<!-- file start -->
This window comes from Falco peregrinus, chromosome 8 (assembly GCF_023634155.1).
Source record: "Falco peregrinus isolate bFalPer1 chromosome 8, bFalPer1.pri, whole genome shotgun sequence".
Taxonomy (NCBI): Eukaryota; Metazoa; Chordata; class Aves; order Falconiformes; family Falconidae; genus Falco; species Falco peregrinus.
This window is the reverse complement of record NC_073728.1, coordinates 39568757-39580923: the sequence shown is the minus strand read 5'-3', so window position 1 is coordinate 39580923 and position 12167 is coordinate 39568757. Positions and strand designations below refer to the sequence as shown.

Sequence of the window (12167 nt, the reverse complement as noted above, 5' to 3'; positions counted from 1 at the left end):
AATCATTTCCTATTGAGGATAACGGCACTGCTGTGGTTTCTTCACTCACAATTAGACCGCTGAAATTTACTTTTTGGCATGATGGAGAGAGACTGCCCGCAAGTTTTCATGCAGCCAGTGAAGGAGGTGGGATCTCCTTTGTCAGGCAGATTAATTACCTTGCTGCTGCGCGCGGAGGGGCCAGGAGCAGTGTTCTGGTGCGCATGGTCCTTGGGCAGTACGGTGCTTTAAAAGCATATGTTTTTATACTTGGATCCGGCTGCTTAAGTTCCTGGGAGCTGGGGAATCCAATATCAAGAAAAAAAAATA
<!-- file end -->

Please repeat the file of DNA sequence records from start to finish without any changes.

This window comes from Falco peregrinus, chromosome 8 (assembly GCF_023634155.1).
Source record: "Falco peregrinus isolate bFalPer1 chromosome 8, bFalPer1.pri, whole genome shotgun sequence".
Taxonomy (NCBI): Eukaryota; Metazoa; Chordata; class Aves; order Falconiformes; family Falconidae; genus Falco; species Falco peregrinus.
This window is the reverse complement of record NC_073728.1, coordinates 39568757-39580923: the sequence shown is the minus strand read 5'-3', so window position 1 is coordinate 39580923 and position 12167 is coordinate 39568757. Positions and strand designations below refer to the sequence as shown.

Sequence of the window (12167 nt, the reverse complement as noted above, 5' to 3'; positions counted from 1 at the left end):
AATCATTTCCTATTGAGGATAACGGCACTGCTGTGGTTTCTTCACTCACAATTAGACCGCTGAAATTTACTTTTTGGCATGATGGAGAGAGACTGCCCGCAAGTTTTCATGCAGCCAGTGAAGGAGGTGGGATCTCCTTTGTCAGGCAGATTAATTACCTTGCTGCTGCGCGCGGAGGGGCCAGGAGCAGTGTTCTGGTGCGCATGGTCCTTGGGCAGTACGGTGCTTTAAAAGCATATGTTTTTATACTTGGATCCGGCTGCTTAAGTTCCTGGGAGCTGGGGAATCCAATATCAAGAAAAAAAAATA